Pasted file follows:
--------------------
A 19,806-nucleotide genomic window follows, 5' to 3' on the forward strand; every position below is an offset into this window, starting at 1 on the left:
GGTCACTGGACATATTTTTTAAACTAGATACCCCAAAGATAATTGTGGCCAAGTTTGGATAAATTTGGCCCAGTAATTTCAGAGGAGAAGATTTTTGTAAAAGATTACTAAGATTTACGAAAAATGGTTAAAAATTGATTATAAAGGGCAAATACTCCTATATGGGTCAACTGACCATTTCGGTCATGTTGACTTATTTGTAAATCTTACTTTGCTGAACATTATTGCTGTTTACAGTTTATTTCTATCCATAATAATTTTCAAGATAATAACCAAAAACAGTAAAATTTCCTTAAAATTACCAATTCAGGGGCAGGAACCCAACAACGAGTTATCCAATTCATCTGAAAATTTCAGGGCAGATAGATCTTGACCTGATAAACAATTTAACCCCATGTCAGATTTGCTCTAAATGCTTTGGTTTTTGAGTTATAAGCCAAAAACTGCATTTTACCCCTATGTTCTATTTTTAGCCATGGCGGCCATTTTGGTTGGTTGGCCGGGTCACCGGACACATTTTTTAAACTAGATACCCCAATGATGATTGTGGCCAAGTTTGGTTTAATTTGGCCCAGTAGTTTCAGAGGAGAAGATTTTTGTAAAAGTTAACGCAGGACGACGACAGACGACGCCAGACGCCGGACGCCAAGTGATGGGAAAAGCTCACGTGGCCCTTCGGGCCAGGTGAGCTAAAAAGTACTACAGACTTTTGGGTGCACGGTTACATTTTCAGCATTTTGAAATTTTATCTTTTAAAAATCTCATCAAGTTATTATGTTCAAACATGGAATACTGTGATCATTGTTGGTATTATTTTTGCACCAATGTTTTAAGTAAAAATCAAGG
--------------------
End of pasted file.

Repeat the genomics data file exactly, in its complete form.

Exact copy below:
A 19,806-nucleotide genomic window follows, 5' to 3' on the forward strand; every position below is an offset into this window, starting at 1 on the left:
GGTCACTGGACATATTTTTTAAACTAGATACCCCAAAGATAATTGTGGCCAAGTTTGGATAAATTTGGCCCAGTAATTTCAGAGGAGAAGATTTTTGTAAAAGATTACTAAGATTTACGAAAAATGGTTAAAAATTGATTATAAAGGGCAAATACTCCTATATGGGTCAACTGACCATTTCGGTCATGTTGACTTATTTGTAAATCTTACTTTGCTGAACATTATTGCTGTTTACAGTTTATTTCTATCCATAATAATTTTCAAGATAATAACCAAAAACAGTAAAATTTCCTTAAAATTACCAATTCAGGGGCAGGAACCCAACAACGAGTTATCCAATTCATCTGAAAATTTCAGGGCAGATAGATCTTGACCTGATAAACAATTTAACCCCATGTCAGATTTGCTCTAAATGCTTTGGTTTTTGAGTTATAAGCCAAAAACTGCATTTTACCCCTATGTTCTATTTTTAGCCATGGCGGCCATTTTGGTTGGTTGGCCGGGTCACCGGACACATTTTTTAAACTAGATACCCCAATGATGATTGTGGCCAAGTTTGGTTTAATTTGGCCCAGTAGTTTCAGAGGAGAAGATTTTTGTAAAAGTTAACGCAGGACGACGACAGACGACGCCAGACGCCGGACGCCAAGTGATGGGAAAAGCTCACGTGGCCCTTCGGGCCAGGTGAGCTAAAAAGTACTACAGACTTTTGGGTGCACGGTTACATTTTCAGCATTTTGAAATTTTATCTTTTAAAAATCTCATCAAGTTATTATGTTCAAACATGGAATACTGTGATCATTGTTGGTATTATTTTTGCACCAATGTTTTAAGTAAAAATCAAGG